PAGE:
Performance Research: Call for Papers

Due April 29, 2020

Performing arts training and performance methods develop perceptual skills that enable performers to direct their attention in extended ways, enabling them to remain present and aware while simultaneously perceiving multiple information sources, making decisions and acting on them. Process strategies and approaches to creation often tax well-trained, automated skills by involving physical or cognitive obstacles and conflicts, with an aim towards enhancing the performer’s ability to bring something new into the world. This work, in turn, invites audiences to also attend and perceive differently—to re-calibrate and re-cognize their sensing and to more fully perceive across sensory modalities. The potential effect of this invitation is to attune audience members’ minds and bodies to a wider range of possibilities than what is perceptible within the pragmatically driven limits of everyday sensory perception. Not only aesthetically but also ideologically and ethically demanding, this perceptual re-calibration is a foundational condition of imagination, of approaching diverse minds and bodies as potentials instead of pathological deviations, and of the ability to register the many ways in which cultural practices and environments are both affected by and constrain human perception and action.

There is a crucial need to study the potential of the performing arts to affect our perceptual range and to re-sensitize us to connections between environment, human

(inter)action and creative thinking. Yet this specific dimension of the work performing artists do is difficult to articulate, advance and measure. Unless it takes spectacular forms like perceptual assault, manipulation or theatrical magic, it tends to be addressed in vague terms that remain implicit to artists in training, audiences and funders.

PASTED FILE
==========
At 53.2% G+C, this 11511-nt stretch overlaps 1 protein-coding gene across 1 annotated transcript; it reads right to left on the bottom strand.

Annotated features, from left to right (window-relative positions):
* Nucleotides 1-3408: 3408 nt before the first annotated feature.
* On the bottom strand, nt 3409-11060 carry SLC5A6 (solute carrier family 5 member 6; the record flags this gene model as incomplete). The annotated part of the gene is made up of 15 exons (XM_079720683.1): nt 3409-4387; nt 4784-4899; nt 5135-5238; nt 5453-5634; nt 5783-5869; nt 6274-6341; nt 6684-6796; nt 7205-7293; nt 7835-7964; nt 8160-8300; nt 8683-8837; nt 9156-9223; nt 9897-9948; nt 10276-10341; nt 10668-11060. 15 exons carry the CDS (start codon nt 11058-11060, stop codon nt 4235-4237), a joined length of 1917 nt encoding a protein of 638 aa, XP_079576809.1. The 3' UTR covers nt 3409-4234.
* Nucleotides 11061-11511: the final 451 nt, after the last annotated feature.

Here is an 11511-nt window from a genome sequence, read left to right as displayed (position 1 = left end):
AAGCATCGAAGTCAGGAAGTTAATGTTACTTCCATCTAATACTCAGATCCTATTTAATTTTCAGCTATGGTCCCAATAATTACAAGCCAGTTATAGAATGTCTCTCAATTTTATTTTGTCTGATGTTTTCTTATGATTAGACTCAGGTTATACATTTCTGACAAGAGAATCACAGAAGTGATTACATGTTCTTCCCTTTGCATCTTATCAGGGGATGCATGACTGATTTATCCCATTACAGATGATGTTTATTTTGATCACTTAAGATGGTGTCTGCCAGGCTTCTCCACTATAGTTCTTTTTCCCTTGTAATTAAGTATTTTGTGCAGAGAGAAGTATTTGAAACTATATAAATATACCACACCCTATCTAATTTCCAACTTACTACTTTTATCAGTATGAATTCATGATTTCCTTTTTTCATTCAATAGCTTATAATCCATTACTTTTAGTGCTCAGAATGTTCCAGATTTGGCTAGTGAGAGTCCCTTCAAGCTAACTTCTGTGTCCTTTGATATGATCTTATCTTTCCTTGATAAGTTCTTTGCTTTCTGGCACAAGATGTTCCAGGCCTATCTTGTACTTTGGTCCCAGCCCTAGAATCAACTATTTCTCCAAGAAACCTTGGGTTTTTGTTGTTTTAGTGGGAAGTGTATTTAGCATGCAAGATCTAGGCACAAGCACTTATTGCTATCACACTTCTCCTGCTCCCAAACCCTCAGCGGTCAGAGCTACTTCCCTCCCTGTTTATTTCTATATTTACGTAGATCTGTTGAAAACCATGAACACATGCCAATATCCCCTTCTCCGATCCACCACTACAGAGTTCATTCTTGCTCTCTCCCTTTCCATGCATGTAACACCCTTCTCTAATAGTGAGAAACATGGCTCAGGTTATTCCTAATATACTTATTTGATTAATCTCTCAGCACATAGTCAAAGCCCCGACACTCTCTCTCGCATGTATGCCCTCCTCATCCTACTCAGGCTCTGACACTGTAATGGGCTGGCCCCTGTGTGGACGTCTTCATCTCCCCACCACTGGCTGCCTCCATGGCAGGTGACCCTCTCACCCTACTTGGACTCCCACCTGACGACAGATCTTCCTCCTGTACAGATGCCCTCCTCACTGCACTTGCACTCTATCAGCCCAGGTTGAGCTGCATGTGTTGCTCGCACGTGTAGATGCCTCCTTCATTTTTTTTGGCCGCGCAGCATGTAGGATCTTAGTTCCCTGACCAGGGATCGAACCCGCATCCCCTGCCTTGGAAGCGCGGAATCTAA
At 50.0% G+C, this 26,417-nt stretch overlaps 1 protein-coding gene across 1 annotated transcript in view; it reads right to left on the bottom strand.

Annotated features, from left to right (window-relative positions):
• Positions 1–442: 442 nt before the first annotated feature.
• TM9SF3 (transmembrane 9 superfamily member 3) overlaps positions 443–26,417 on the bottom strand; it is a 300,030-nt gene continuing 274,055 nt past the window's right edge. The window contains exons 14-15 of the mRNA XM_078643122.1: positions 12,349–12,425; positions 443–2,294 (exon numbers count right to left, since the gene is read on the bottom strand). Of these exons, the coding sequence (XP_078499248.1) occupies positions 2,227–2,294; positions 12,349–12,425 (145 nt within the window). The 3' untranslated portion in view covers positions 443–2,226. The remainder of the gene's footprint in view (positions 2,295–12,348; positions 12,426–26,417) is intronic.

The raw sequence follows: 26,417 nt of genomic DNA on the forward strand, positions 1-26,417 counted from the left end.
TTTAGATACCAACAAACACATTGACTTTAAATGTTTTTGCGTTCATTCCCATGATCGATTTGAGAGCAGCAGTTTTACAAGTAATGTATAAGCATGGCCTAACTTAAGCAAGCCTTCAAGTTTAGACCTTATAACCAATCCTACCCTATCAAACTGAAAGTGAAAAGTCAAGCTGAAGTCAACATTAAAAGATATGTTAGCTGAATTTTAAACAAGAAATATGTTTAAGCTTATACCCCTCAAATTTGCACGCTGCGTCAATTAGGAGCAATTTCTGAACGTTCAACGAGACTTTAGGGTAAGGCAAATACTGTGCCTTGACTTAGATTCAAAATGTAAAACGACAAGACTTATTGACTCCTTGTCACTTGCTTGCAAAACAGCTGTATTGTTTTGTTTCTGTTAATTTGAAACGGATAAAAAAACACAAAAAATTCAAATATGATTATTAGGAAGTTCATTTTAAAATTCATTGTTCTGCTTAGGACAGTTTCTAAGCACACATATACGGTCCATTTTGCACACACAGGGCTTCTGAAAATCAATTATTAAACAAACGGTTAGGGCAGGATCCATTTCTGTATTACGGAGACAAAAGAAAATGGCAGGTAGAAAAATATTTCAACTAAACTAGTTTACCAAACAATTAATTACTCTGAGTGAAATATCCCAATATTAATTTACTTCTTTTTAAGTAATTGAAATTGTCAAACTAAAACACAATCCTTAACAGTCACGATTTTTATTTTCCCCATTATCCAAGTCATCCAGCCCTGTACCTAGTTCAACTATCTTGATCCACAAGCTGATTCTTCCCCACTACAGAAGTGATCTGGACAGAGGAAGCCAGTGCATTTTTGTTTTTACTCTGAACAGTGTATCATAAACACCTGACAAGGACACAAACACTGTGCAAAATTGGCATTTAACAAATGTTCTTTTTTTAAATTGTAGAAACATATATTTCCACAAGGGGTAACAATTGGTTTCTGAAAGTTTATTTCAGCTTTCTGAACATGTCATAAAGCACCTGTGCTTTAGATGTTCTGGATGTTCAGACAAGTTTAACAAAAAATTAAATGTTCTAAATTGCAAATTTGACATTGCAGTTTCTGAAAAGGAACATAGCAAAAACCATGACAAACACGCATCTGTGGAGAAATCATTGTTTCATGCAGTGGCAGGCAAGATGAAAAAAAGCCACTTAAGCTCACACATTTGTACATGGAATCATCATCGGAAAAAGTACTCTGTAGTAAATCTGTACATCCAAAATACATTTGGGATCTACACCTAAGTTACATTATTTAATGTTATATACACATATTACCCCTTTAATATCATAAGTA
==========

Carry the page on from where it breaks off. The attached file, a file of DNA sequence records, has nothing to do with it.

With this issue of Performance Research, we invite artists and scholars to consider how perception is addressed and affected in and through performance. In particular, we welcome proposals that theorize practice and apply theory to practice in order to examine perceptual strategies of performance and their effects. Intersections between artistic enquiry in the performing arts and other disciplines, for example, cognitive science and cognitive/phenomenological philosophy, have proven particularly useful in addressing subjects of embodied cognition, memory and affect. By focusing on perception, this issue will focus on sensory registers and sensory loci of attention as a point through which embodied, cognitive, cultural and aesthetic processes are adapted. We furthermore embed this point of focus in the creative process and the specific perceptual demands and strategies of the performing arts.

We invite proposals that articulate or reflect on perceptual dimensions of the performing arts, including, but not limited to, enquiries into the following subject areas:

  • Perceptual learning and specialization in performing arts training
  • Compositional approaches that facilitate perceptual paths for the audience and/or performers
  • The constitution and adaptation of perceptual habits through performance praxis
  • Intersections between perception and dramaturgy
  • Methods and methodology for researching perception and performance
  • Perception as performance within, across, between and among performance cultures
  • Politicization of the senses in performance
  • Non-normative perceptual capacities, diverse abilities and artistic practice
  • The impact on perception of performative interactivity between animate and inanimate entities
  •  The ethics of perceptual accessibility, inaccessibility and manipulation
  • Perceptual enhancement or inhibition in performance
  • Manipulation of performer/audience perception through perceptual illusion, disorientation or other means
  • Perception and spatial orientation/constitution/wayfinding in performance
  • Cross-modal perception, kinaesthetic empathy or induced synaesthesia in performance training, creation and reception
  • Extension of perceptual registers through technology in performance and its impact on perceptual reach and responsiveness
  • Perception in and of virtual performance

Contributions may take the form of short performance recipes and written poetic or performative reflections (1–3 pages), Practice-as-Research documentation and reflection or full-length (4–6,000 word) scholarly essays (length is to be determined with editors).


Proposals: 29 April 2020

First drafts: 1 August 2020

Final drafts: 15 November 2020

Publication: February 2021

Issue Contacts

All proposals, submissions and general enquiries should be sent direct to Performance Research at:

Issue-related enquiries should be directed to the issue editors:

Pil Hansen (University of Calgary, CA):

Freya Vass (University of Kent, UK):